Diaper Cream

This whole operation depends entirely on the 10-second spot for Nature’s Baby Organics Diaper Cream. i for one welcome our tiny assrash-reducing overlords.

Aggregator Aggregators

Above the advertisers are the aggregator aggregators: those who aggregate the aggregators. i can’t think of any examples in the Flash games world, but i’m talking about cable providers in the teevee world. These are the people who pull together the aggregators – the teevee channels – into one big package of aggregators, and charge a fee for access. i don’t *think* one of these has emerged in our industry quite yet, but correct me if i’m wrong.

Lord Jesus

Floating high above all of these and seated at the right hand of God is Jesus, who is awesome.


Aww yeah – it’s good to be king.

Do You Feel Like a King?

And there it is. With so many strata of folks making money from the lowly piece of content you produce, it’s clear that just as players are a commodity to you as a game developer, your content is a commodity traded in bulk to a higher power skimming off the top. Those higher powers, in turn, are a commodity to someone higher up the food chain.

Clearly, “king” is not an appropriate word to describe the games you’re producing. i’ve never known anyone to trade in large sacks of kings. Perhaps “content is lynchpin” is more fitting: yank the content out from this structure, and the whole thing comes crashing down. But the same thing happens when you pull advertising: you’re removing the wealthy benefactor, the rich uncle, who fuels the whole operation.

i’ll stick to my original claim: content is peasant. Kings can’t be kings without someone farming their crops, cooking their meals, and buffing their toenails. Whose toenails are you buffing? Because if you’re creating Flash games, selling them for a song, and scraping fractions of pennies on advertising revenue share, news flash: you ain’t the king. You’re somebody else’s bucket of eyeballs. You’re responsible for producing a pinch of salt in a barrelful, and it’s the people shipping the salt who are really in bidness.

i’m not saying any of this to upset the applecart, or to suggest that Flash game developers storm the castle and steal the crown. i just want to put it out there, so that the next time someone who makes money off your back tells you “content is king”, you can sock him in the snoot.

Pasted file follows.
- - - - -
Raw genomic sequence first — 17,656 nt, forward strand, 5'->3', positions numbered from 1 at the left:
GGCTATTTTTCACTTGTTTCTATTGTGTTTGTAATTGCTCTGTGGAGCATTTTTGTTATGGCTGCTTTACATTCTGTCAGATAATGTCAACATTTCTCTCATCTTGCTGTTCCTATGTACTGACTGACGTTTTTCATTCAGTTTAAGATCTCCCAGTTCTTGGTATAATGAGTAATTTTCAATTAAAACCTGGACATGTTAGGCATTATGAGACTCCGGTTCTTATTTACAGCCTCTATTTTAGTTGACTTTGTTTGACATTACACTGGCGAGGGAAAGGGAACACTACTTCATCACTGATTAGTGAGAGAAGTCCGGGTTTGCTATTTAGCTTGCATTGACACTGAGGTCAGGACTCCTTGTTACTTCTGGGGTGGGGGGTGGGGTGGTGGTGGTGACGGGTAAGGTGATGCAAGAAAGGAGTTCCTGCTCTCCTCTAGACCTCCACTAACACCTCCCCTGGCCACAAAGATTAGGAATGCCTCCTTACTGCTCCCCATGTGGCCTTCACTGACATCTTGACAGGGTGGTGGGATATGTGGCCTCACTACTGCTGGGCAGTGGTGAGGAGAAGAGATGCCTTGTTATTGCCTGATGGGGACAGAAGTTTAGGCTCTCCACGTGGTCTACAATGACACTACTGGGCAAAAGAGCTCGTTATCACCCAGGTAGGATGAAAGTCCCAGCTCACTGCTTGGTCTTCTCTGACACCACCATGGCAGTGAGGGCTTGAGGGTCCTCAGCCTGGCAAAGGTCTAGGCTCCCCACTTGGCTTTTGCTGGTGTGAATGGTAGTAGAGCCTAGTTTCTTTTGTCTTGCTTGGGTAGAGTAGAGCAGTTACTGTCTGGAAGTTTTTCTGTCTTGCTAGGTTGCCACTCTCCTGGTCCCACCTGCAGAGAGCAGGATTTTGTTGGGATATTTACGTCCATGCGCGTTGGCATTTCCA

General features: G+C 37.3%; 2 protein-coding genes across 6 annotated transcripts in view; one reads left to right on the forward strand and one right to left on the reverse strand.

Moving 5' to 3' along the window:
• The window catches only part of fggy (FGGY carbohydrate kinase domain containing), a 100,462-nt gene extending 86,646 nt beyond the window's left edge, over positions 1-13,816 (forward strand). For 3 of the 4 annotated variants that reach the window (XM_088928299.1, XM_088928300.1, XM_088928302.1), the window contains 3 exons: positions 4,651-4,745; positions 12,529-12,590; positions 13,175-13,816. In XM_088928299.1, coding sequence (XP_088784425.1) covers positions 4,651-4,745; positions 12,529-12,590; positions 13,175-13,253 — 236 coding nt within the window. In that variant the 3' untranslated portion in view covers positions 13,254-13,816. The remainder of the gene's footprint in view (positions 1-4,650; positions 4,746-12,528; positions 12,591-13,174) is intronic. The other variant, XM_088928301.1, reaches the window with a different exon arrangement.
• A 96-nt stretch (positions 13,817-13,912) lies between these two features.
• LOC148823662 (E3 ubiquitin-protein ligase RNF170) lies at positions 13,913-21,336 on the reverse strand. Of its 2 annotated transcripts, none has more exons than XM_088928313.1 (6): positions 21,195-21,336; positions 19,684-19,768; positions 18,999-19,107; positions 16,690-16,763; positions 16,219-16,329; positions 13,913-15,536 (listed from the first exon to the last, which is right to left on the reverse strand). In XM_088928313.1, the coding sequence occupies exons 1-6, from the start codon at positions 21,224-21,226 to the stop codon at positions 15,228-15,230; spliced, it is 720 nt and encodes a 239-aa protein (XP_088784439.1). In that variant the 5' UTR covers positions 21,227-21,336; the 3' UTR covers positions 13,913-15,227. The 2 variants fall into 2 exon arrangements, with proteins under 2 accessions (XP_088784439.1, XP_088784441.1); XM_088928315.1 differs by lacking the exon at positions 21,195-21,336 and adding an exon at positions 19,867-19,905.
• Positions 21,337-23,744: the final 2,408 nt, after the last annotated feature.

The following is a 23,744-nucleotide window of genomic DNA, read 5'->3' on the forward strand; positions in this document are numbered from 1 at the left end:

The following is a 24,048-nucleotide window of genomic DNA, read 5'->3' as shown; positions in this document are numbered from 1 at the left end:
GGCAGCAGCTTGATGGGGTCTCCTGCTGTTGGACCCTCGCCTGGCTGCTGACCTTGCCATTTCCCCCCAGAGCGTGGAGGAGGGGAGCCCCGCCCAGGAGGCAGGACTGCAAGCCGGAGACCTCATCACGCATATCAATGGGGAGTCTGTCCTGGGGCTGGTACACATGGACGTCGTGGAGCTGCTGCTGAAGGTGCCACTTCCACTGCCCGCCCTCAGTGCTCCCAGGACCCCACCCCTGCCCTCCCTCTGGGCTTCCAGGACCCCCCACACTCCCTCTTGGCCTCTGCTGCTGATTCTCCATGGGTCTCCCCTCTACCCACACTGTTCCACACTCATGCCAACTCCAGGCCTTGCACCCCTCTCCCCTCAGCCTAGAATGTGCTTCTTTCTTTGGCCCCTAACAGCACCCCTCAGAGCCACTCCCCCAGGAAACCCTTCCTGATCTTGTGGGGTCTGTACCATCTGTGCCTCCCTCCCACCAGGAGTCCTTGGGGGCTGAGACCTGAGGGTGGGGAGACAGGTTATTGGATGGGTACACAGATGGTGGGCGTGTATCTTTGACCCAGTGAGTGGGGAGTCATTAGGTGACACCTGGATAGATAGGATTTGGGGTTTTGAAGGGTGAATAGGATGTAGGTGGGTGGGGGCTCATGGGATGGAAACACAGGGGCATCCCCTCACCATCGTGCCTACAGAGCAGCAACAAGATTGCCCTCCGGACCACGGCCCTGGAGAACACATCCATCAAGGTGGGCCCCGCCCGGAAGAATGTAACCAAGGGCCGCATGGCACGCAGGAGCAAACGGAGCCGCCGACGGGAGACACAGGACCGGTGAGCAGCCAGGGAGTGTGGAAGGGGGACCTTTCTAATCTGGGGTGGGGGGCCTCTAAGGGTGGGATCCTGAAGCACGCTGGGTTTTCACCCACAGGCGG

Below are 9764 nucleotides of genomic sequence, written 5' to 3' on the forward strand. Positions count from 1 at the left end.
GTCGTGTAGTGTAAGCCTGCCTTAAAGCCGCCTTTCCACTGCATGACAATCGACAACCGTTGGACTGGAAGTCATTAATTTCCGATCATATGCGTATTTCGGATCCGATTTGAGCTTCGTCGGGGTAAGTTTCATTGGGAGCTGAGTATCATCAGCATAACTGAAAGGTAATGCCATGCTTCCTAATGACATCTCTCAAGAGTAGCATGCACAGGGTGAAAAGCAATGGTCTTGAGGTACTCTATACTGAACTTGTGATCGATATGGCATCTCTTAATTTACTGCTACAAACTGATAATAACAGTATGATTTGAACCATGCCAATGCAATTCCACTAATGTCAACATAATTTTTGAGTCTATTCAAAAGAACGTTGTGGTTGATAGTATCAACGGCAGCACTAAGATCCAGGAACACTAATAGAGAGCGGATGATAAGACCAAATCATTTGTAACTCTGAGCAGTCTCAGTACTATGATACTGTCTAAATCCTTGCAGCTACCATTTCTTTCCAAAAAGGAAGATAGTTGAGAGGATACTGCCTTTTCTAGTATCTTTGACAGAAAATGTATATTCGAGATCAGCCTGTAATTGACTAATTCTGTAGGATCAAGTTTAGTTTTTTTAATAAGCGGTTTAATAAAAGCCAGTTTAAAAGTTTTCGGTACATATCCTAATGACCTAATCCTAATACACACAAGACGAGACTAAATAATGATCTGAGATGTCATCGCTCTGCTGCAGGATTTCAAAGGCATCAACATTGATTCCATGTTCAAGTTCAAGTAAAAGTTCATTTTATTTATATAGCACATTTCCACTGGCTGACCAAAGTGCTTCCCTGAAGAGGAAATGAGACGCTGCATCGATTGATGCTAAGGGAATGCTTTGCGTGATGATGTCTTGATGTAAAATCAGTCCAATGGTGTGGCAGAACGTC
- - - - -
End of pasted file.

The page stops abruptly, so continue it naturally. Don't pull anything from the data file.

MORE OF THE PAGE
To recap:

  1. Jesus is king.
  2. Rogers cable answers only to Jesus.
  3. You’re getting screwed.

FTC Embarks on Virtual Worlds Witch-hunt

Virtual Worlds News reports today that the a new Federal Trade Commission study finds “explicit sexual content” in virtual worlds for kids and teens. Like prudish moms scouring books in the elementary school library for cuss words so that they can kick up a book-burning bonfire, the FTC has gone searching for offensive content and lo, they’ve found some swears. The study drops a number of supposed bombshells, including this gem:

explicit sexual content exists “free of charge, in online virtual worlds that minors are able to access.”

i hate to break it to the FTC, but the Internet also happens to offer explicit sexual content that minors are able to access. And that content goes far beyond the mostly “low-level”, text-based content found in half of the kid-targeted virtual worlds that the FTC studied. i’ll dismiss out of hand the report’s revelation that there is “a greater amount of explicit content in worlds that were geared towards teens or adults.” Really? Pray tell, if the report is about protecting kids and youth, why did the FTC bother looking at worlds aimed at an older audience? It’s like saying “pornography was found to contain material that was unsuitable for minors.”

It’s For Kids

The implication must be that, like comic books and cartoons, some people associate virtual worlds primarily with children. When Ralph Bakshi released Fritz the Cat, an animated pornographic movie, in 1972 – or indeed, when Watership Down came out a few years later and the adorable bunnies drew blood from each other’s necks – parents raised a hue and cry because they did not expect the animated film medium to contain explicit material. After all, cartoons are for kids. Right? Ditto those parents who brought their kids to see Watchmen last summer because it was about superheroes, without bothering to check the rating to determine the intended audience.

Fritz the Cat

Stay classy, Bakshi.

It looks as though the virtual worlds medium is suffering from the same poorly-informed people holding it to a standard it was never meant to meet. There’s nothing inherent in the concept of a virtual world that suggests it is a strictly kids’ medium, or that it will appeal expressly to children. The trouble here is that the most successful virtual worlds to date, including Neopets and Club Penguin, have been kid- and teen-targeted. Does that mean that all virtual worlds will appeal to all young people? Of course not. And does it mean that virtual worlds that serve the needs of teens and adults should beef up their security to keep kids out? Emphatically, no.

Forget one or two virtual worlds members typing “i want to touch you on your nay-nays” in open chat – the amount of full-colour, HD titties n’ schlongs available at the click of a button to any child on the Internet is staggering, and it’s all without benefit of a membership wall and registration process. It’s actually far more difficult to sign up, create an avatar, learn the virtual world’s navigation and go hunting for text-only “sexually explicit” material than it is to type “mouth on bum” in Google Image Search to call up a gallery of pics that’ll turn your hair white. Whatever Google serves up will be far more psychologically damaging to a child’s psyche than the “shocking” content the FTC discovered in any virtual world.